Even some Republicans agree tax plans won’t help small businesses

The Hill

When it comes to the tax reform proposals being promoted by congressional Republicans, one of their own has come out against the plans because they won’t do much for America’s small businesses.

“We can’t leave anybody behind, which is why they came up with the 25 [percent] rate for pass throughs,” Sen. Ron Johnson (R-Wis.) said, himself a former small-business owner. “The problem is, neither the House or the Senate version really honored that commitment to pass-through businesses, which I argue are a huge engine of economic growth.”

Sen. Johnson is exactly right about the role of small businesses in our economy, and he’s right that neither the Senate nor the House of Representatives have offered proposals that would help more than a handful of small firms, while also blowing up the deficit by adding $1.5 trillion over 10 years.
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Don’t leave small businesses behind in reform plan

The Hill

As President Donald Trump and congressional leadership stump for tax reform, it is becoming increasingly clear they do not understand why most small businesses will not benefit from drastically slashed corporate tax rates.

House Speaker Paul Ryan’s (R-Wis.) tax blueprint, for example, calls for reducing the corporate rate to a flat 20 percent because he believes this will help small employers.

President Trump, meanwhile, has floated a maximum corporate rate of 15 percent, saying recently that he intends to “dramatically reduce the tax rate for America’s small businesses, which have created more than 60 percent of new private-sector jobs in the recent past.” He claimed this rate reduction would bring relief to millions of entrepreneurs.

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A Modest Tax Day Proposal: Help Small Business by Closing Corporate Loopholes

Huffington Post

Everyone knows that reforming America’s tax system is among the tougher tasks lawmakers consider every year, which is why our tax code has undergone few significant changes over the last two decades. This slow pace of progress, however, is deeply harmful to small businesses that are consistently held back by tax rules that favor large corporations while hindering small firms. On this Tax Day, I offer politicians a common-sense proposal that would correct this problem: eliminate wasteful corporate loopholes while lowering corporate tax rates in a manner that ensures a net revenue increase to bring down our deficit and fund key programs.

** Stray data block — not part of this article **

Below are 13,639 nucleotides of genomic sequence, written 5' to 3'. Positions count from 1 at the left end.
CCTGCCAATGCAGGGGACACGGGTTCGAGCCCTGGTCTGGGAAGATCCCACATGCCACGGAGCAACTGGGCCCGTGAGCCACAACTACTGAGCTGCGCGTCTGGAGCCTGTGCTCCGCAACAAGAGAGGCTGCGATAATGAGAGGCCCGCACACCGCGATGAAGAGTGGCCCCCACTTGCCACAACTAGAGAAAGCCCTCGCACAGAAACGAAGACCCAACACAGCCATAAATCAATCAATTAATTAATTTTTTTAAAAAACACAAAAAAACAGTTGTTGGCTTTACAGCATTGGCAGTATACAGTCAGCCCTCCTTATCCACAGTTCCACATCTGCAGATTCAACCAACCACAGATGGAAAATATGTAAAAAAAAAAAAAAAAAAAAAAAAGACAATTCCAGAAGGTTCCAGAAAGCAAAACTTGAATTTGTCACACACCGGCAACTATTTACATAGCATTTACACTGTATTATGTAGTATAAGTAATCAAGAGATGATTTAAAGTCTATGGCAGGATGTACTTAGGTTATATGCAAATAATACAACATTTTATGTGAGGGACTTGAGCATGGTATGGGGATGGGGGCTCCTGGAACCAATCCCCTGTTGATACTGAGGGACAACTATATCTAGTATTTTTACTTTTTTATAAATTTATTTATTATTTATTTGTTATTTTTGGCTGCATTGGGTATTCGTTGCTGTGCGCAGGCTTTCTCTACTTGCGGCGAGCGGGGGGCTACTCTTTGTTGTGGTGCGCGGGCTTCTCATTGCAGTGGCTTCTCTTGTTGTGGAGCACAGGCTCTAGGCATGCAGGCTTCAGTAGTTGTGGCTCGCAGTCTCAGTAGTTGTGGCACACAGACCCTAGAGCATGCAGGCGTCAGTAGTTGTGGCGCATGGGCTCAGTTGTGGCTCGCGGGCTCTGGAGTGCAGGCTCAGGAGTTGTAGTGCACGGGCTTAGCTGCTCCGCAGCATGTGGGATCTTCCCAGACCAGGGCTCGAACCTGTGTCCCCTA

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Small businesses like corporate tax cut only if loopholes closed

The Hill

In light of President Trump’s recent address to Congress in which he called for corporate tax reform, some are imploring lawmakers to save small businesses from what has been termed “some of the most anti-business tax rates and rules in the world.”

While tax reform is essential to helping small businesses, many clamoring for changes to the tax code are thinking only of the wealthiest entrepreneurs and not the rest of America’s 28 million small businesses that would benefit from lower corporate tax rates only if that reduction is accompanied by the elimination of costly loopholes that boost profits for large corporations. Continue reading

Estate Tax Anniversary: No Big Deal for Small Businesses

Huffington Post

September 8 marks the centennial of the estate tax, which establishes a tax on certain estates that are transferred as inheritance. To mark the occasion, we’ll likely see many pundits calling for the abolition of this tax and knocking its impact on small businesses. But the reality is that the estate tax, which only applies to estates valued above $5.4 million, impacts very few small businesses. Instead of worrying about a tax that affects only the very wealthy, we should take this time to focus on the real tax issues that hurt small businesses – like inversions and other loopholes that favor larger corporations at the expense of Main Street.

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